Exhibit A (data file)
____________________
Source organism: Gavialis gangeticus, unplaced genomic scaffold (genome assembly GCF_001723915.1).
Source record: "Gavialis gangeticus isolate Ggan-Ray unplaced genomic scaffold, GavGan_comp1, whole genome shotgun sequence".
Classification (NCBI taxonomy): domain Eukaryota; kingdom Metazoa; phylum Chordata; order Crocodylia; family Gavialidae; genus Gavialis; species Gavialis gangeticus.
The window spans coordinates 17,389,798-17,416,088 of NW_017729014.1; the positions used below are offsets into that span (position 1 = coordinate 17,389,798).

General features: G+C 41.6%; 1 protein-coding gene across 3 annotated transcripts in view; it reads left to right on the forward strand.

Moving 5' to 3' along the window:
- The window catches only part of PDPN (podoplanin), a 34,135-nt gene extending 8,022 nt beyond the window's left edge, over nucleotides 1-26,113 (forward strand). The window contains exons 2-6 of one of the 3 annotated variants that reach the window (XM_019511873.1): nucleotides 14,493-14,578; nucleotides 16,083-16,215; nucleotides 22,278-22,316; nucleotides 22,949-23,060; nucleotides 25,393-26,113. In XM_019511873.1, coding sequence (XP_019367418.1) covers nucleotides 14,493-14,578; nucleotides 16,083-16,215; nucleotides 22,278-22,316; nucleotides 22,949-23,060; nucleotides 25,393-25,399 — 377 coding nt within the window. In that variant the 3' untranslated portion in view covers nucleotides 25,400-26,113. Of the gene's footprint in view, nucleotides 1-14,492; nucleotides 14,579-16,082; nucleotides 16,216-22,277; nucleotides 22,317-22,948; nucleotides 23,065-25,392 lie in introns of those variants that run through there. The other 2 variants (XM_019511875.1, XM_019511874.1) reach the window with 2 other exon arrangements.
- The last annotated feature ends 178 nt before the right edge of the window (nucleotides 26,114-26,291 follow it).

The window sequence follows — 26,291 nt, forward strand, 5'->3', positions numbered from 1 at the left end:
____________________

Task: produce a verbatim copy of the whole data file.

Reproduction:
Source organism: Gavialis gangeticus, unplaced genomic scaffold (genome assembly GCF_001723915.1).
Source record: "Gavialis gangeticus isolate Ggan-Ray unplaced genomic scaffold, GavGan_comp1, whole genome shotgun sequence".
Classification (NCBI taxonomy): domain Eukaryota; kingdom Metazoa; phylum Chordata; order Crocodylia; family Gavialidae; genus Gavialis; species Gavialis gangeticus.
The window spans coordinates 17,389,798-17,416,088 of NW_017729014.1; the positions used below are offsets into that span (position 1 = coordinate 17,389,798).

General features: G+C 41.6%; 1 protein-coding gene across 3 annotated transcripts in view; it reads left to right on the forward strand.

Moving 5' to 3' along the window:
- The window catches only part of PDPN (podoplanin), a 34,135-nt gene extending 8,022 nt beyond the window's left edge, over nucleotides 1-26,113 (forward strand). The window contains exons 2-6 of one of the 3 annotated variants that reach the window (XM_019511873.1): nucleotides 14,493-14,578; nucleotides 16,083-16,215; nucleotides 22,278-22,316; nucleotides 22,949-23,060; nucleotides 25,393-26,113. In XM_019511873.1, coding sequence (XP_019367418.1) covers nucleotides 14,493-14,578; nucleotides 16,083-16,215; nucleotides 22,278-22,316; nucleotides 22,949-23,060; nucleotides 25,393-25,399 — 377 coding nt within the window. In that variant the 3' untranslated portion in view covers nucleotides 25,400-26,113. Of the gene's footprint in view, nucleotides 1-14,492; nucleotides 14,579-16,082; nucleotides 16,216-22,277; nucleotides 22,317-22,948; nucleotides 23,065-25,392 lie in introns of those variants that run through there. The other 2 variants (XM_019511875.1, XM_019511874.1) reach the window with 2 other exon arrangements.
- The last annotated feature ends 178 nt before the right edge of the window (nucleotides 26,114-26,291 follow it).

The window sequence follows — 26,291 nt, forward strand, 5'->3', positions numbered from 1 at the left end: